Why did God command Moses to make a Bronze Serpent?
This question was specifically why the image Moses put up on the pole was a Serpent. The questioner was familiar with the words of the Lord Jesus to Nicodemus, “as Moses lifted up the serpent in the wilderness, so must the Son of Man be lifted up” (Jn. 3:14). But the use of the serpent, an obvious reference to Satan, was puzzling.
This puzzle is understandable if we are not accustomed to reading the Old Testament histories with an awareness of their typological significance. So, let’s begin there.
As the quotation from John’s gospel suggests, the historical event recorded in the Old Testament passage of Numbers 21:4–9 is a picture of the Lord Jesus being lifted up on the cross. This is an example of a common technique used by the Holy Spirit to present an historical event in such a way as to represent a New Testament truth. The most well-known example is the record of Melchizedek which I wrote about in a previous post. Such references are usually called “types.”
The importance of recognizing types is given by the apostle Paul in 1 Corinthians 10. There the apostle writes, “And all drank the same spiritual drink. For they drank from the spiritual Rock that followed them, and the Rock was Christ.” (v. 4) And later “Now these things happened to them as an example, [i.e., a type] but they were written down for our instruction, on whom the end of the ages has come.” (v. 11) The word “example” in these verses does not carry the full significance. One might think of these incidences as examples in a “morality tale.” However, the meaning is deeper than simply an example as shown by how the story of Melchizedek in Genesis 14:18–20 is used in Hebrews 7. Furthermore, as the passage in 1 Corinthians says, we are to learn from these types.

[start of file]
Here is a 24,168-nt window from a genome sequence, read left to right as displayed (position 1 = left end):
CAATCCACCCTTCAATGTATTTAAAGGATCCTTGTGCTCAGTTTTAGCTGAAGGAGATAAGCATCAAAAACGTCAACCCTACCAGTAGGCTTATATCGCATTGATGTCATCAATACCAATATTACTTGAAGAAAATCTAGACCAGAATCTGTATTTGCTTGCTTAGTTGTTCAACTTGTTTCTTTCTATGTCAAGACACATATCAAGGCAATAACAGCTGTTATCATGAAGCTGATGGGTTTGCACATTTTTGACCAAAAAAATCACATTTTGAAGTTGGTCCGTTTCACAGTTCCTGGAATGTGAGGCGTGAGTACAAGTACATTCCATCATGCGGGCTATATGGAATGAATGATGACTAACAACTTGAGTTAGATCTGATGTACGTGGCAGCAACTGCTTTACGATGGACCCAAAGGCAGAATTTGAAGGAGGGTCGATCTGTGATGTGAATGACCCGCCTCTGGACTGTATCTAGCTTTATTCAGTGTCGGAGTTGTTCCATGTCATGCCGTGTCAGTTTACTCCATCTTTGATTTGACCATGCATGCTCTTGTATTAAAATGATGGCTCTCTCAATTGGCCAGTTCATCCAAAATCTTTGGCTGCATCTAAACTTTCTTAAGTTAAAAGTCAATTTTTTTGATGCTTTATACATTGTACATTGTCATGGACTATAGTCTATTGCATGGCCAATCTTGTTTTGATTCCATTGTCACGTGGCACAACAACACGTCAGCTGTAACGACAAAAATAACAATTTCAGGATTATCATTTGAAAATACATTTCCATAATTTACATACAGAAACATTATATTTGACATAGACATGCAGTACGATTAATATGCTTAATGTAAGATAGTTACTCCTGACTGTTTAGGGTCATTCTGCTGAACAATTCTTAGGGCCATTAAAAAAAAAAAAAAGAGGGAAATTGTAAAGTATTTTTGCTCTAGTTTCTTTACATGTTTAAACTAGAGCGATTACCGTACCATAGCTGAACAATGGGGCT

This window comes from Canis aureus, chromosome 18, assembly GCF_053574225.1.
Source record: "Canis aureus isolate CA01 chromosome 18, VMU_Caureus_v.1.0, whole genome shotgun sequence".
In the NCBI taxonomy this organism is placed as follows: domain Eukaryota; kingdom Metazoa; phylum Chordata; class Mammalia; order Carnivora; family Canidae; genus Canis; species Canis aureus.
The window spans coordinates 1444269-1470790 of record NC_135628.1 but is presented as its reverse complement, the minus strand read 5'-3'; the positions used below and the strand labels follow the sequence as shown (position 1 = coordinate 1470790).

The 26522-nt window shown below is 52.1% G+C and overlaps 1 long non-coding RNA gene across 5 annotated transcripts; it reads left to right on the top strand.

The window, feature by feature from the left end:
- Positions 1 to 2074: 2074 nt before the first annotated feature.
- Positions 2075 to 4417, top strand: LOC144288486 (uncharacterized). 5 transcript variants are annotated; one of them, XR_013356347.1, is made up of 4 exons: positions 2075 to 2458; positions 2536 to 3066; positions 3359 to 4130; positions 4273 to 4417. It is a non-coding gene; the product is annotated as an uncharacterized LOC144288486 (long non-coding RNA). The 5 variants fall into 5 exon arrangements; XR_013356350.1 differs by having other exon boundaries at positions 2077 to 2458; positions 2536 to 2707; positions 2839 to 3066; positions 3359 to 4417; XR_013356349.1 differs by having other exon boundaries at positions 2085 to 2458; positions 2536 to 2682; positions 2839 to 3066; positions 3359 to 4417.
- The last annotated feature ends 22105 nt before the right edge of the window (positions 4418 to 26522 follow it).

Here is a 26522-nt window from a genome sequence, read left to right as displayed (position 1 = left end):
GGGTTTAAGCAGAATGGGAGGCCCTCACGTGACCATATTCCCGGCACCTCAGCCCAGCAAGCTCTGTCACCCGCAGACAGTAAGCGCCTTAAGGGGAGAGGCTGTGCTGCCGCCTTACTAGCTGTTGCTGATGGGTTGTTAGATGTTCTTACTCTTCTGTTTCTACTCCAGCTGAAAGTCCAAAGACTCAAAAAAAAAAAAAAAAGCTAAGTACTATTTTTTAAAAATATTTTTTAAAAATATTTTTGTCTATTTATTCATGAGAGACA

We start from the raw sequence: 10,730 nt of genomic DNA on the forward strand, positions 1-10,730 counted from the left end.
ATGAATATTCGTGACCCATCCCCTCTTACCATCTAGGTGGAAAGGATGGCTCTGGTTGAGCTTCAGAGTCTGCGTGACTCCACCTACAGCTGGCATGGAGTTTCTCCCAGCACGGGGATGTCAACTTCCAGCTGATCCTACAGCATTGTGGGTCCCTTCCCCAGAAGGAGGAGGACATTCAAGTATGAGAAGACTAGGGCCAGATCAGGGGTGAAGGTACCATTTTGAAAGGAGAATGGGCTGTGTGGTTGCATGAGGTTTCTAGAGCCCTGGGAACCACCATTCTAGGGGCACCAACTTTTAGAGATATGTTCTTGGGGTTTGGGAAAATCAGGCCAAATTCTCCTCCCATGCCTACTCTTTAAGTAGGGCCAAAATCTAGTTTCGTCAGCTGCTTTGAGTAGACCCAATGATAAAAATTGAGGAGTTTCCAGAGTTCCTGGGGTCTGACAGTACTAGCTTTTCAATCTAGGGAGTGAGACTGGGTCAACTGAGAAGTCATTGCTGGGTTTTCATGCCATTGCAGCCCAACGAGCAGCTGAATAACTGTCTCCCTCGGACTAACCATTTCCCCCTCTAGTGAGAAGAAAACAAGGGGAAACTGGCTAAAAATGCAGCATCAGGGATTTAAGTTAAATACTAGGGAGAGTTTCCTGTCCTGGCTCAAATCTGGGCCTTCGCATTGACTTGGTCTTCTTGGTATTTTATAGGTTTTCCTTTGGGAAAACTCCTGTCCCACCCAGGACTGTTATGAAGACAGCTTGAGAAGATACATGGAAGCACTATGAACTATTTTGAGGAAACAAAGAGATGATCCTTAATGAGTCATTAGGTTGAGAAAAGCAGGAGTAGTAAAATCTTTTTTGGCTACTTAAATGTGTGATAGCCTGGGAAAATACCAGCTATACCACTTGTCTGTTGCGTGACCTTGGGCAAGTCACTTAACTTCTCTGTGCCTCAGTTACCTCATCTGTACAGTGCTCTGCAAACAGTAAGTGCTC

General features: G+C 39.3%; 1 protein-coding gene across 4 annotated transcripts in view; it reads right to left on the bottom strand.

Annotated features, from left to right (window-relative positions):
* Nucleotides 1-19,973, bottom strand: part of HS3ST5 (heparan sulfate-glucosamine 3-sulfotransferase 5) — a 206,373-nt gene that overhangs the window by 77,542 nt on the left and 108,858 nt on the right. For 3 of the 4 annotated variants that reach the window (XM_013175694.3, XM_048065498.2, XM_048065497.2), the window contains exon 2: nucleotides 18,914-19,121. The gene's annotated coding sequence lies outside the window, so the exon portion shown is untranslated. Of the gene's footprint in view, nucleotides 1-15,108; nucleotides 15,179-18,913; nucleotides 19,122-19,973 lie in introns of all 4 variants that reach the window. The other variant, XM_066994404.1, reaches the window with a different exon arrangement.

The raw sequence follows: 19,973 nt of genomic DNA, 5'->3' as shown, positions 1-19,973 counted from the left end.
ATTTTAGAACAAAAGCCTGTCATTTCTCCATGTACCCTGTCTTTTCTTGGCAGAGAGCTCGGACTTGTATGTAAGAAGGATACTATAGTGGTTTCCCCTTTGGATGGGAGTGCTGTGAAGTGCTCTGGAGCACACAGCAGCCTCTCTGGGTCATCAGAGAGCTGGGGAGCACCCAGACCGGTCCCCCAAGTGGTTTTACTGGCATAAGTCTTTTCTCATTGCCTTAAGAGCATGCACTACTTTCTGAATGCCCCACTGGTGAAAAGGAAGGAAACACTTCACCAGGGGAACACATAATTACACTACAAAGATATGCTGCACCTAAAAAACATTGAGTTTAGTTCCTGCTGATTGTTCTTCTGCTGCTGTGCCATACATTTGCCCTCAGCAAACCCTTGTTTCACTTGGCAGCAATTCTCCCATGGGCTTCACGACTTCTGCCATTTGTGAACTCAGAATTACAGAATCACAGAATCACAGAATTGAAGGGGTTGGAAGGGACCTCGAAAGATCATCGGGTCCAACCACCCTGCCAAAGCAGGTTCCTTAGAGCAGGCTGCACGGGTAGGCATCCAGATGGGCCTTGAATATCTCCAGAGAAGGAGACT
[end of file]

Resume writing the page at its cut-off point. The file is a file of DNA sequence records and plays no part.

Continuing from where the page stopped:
There are actually two related characteristics that need to be understood to see the connection between the historical event and the “anti-type” of the Lord Jesus being lifted up. What is the significance of the serpent being made out of bronze and why the serpent?
There are over one hundred references to bronze in the Old Testament. Many of these are connected with items in the tabernacle. The significance of the use of bronze comes from the general observation of how it is used and mainly from its use in the construction of the tabernacle and later the temple. The connected thought seems to be that of righteous judgment. For example, in the tabernacle and temple, two items made from bronze are the altar (Ex. 27:1–5, 2 Chr. 4:1) and the laver or, “sea” (Ex. 30:18, 2 Chr. 4:2). The altar, of course, reminds us of the judgment for sin that Christ suffered. The laver, used for washing or cleansing before entering the tabernacle or temple, reminds us of the self-judgment required for our own practical sanctification.
Now, we come to the serpent which is a well-known picture (“type”) of Satan. What is he doing being lifted up? The answer is given in 1 Corinthians 15:55 and Hebrews 2:14. The truth in these verses is very important for our own peace with God. This is why the image of the serpent lifted up as judged (turned into bronze) is so important. Just as the Israelites were cured from the deadly bite of the serpents in the wilderness by looking toward the bronze serpent, we find peace knowing that the power of Satan is broken. We are no longer to serve Satan but to serve the Lord who has destroyed the power of Satan and delivered us from wrath.